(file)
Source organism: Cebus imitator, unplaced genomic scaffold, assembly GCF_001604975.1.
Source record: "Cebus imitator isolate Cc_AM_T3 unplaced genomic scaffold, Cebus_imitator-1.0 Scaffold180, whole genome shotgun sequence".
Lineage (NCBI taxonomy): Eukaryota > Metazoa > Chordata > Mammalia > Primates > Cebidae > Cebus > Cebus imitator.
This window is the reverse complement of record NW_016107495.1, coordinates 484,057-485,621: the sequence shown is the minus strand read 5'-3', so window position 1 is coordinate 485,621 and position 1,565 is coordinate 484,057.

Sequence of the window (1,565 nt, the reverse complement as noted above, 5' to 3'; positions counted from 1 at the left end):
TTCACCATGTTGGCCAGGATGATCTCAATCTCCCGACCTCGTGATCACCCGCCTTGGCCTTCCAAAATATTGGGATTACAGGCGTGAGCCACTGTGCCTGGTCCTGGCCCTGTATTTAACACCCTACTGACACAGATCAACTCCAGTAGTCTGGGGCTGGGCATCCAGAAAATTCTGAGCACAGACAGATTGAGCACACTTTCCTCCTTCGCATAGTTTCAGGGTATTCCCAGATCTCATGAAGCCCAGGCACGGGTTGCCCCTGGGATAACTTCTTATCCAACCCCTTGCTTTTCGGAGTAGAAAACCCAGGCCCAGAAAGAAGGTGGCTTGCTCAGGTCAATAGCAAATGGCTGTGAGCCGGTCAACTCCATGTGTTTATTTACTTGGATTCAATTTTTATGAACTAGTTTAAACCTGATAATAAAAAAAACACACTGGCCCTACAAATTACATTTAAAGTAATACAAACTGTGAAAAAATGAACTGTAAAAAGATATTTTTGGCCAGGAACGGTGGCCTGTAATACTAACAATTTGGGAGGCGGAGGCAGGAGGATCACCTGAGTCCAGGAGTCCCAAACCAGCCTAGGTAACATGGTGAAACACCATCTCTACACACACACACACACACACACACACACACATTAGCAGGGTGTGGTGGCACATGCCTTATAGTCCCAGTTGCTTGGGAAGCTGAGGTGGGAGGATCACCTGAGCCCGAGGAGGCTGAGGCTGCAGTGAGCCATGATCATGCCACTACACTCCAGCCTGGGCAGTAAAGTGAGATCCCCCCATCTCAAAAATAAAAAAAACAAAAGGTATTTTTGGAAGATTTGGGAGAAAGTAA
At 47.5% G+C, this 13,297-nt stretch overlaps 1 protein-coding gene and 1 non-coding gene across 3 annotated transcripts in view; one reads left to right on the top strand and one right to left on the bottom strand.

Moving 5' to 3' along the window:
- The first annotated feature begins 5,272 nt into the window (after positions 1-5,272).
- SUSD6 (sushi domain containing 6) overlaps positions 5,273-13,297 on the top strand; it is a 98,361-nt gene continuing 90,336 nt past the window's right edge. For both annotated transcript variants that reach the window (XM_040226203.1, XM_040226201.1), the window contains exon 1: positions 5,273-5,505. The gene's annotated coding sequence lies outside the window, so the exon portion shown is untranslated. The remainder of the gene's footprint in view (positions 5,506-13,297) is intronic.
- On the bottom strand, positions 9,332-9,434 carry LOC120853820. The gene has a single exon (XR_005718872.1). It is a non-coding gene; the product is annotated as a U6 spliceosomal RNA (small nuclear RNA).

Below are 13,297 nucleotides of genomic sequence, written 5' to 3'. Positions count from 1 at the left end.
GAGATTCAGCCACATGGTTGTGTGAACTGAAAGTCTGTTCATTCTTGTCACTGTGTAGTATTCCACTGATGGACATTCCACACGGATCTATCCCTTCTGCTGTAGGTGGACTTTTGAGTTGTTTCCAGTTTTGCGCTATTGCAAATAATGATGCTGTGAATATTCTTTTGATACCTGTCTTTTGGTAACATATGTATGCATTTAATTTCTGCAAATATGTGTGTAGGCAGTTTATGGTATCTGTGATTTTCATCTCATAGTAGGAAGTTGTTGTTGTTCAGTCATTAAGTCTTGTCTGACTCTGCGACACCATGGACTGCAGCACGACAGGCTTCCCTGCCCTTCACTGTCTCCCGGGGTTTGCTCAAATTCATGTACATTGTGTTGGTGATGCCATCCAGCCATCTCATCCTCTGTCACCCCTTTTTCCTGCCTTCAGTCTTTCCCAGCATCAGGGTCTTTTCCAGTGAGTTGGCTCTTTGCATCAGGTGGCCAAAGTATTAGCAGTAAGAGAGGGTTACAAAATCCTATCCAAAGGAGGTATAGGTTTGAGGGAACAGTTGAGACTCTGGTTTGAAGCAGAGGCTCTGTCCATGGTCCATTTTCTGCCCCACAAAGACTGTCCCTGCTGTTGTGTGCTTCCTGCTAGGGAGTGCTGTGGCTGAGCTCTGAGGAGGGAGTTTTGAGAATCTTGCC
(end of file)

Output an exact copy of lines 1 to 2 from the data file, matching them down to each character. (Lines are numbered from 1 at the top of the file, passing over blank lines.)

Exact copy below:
Source organism: Cebus imitator, unplaced genomic scaffold, assembly GCF_001604975.1.
Source record: "Cebus imitator isolate Cc_AM_T3 unplaced genomic scaffold, Cebus_imitator-1.0 Scaffold180, whole genome shotgun sequence".